The near-catastrophic episodes in the high-speed trading markets in the US are shifting the world view of US markets as examples to follow to one of what not to do. US regulators have been slow to respond to the trading debacles. The SEC has proposed no new rules this year pertaining to high speed trading.
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Germany, on the other hand, advanced legislation that would force high-speed trading firms to register with the government. It would also restrict firms’ ability to place and cancel huge orders.
This strikes at the heart of high-speed trading firms’ ability to make money. Their strategies are built on nuanced changes in the marketplace.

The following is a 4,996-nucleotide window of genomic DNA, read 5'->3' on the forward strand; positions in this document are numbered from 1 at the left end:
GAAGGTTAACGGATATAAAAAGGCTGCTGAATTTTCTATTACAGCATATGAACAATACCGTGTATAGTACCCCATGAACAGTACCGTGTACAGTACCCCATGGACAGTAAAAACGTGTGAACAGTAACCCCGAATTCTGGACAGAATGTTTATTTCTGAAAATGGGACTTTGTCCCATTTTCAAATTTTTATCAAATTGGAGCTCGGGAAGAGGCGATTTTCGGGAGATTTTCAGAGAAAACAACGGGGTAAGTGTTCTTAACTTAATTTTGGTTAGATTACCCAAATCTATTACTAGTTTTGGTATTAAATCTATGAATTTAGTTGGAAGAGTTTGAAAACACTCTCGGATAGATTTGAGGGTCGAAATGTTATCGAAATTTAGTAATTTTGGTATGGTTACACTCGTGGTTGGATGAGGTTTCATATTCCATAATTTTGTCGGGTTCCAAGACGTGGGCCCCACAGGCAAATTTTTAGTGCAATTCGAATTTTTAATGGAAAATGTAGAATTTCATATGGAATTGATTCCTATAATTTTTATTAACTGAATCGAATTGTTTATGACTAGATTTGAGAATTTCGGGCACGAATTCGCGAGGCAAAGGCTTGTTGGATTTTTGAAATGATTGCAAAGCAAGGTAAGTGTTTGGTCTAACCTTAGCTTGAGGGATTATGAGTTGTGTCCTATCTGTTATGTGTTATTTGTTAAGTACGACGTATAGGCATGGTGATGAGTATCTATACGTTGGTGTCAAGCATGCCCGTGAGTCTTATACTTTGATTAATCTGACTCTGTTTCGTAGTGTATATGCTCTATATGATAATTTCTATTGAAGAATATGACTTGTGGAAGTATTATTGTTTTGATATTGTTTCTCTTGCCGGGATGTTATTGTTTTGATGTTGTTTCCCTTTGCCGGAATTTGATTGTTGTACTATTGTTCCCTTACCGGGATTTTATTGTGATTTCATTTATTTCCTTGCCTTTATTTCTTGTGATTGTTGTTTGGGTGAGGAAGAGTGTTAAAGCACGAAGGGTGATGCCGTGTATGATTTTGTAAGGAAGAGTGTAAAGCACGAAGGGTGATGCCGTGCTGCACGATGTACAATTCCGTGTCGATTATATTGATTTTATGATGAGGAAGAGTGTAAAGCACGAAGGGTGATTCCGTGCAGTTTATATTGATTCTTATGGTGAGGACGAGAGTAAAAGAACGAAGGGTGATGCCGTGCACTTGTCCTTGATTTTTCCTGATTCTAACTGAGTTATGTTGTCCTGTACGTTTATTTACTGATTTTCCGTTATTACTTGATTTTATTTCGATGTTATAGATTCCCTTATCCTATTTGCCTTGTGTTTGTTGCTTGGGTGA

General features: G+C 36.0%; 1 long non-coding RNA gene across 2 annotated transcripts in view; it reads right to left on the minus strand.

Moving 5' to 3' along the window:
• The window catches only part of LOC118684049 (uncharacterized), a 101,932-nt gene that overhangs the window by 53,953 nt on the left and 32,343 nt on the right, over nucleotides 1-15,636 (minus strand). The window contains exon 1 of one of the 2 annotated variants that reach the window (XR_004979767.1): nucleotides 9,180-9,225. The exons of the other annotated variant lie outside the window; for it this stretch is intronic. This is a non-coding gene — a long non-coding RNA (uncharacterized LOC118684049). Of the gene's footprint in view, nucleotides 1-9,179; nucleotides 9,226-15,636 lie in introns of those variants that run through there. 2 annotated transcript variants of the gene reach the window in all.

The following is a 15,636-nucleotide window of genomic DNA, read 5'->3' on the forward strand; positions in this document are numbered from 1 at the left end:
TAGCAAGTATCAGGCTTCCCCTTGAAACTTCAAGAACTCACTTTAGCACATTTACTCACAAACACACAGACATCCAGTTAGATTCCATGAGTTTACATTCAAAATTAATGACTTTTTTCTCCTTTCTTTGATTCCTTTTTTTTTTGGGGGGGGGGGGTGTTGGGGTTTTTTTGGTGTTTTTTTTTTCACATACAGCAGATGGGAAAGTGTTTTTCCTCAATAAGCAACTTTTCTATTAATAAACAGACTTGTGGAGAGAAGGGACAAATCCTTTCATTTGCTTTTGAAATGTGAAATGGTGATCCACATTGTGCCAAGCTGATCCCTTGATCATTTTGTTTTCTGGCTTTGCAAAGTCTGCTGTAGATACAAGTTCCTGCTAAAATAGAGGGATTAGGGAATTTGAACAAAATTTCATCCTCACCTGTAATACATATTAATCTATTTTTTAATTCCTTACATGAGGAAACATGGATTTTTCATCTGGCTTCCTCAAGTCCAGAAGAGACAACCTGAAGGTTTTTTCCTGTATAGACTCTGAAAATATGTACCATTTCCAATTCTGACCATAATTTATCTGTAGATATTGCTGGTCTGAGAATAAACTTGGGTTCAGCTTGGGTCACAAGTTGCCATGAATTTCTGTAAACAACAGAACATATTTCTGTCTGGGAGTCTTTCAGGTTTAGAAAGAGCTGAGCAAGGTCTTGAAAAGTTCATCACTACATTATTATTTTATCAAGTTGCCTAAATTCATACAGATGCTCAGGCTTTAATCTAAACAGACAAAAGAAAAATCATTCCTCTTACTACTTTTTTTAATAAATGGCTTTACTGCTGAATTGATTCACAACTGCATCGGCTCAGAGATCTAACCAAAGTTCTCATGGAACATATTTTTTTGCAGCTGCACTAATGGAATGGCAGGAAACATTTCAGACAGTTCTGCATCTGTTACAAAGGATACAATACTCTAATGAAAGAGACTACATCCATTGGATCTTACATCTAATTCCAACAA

The European Union agreed to institute a similar approach and their rules would apply across Europe if the continent’s governing bodies approve the unified banking system.
The most rapid and widest sweeping changes have come from Canada. But Canada also does not want to end up like the US, going from one exchange to 13 with dozens of dark pools.
The SEC has been dually focused. One has been on creating rules mandated by the Dodd-Frank Act. The high-speed trading firms have been trying to protect themselves against new regulation.
Two measures under consideration by Congress are a moratorium on new high-speed trading firm creation and mandate a kill switch that could be activated during a trading snafu.
The slow approach of Americans has found more favor since a rush by other countries
to institute new rules could threaten the low prices that enable such fast trading in the first place.
Most agree some that new rules need to be created because technology has developed too quickly without preserving market integrity.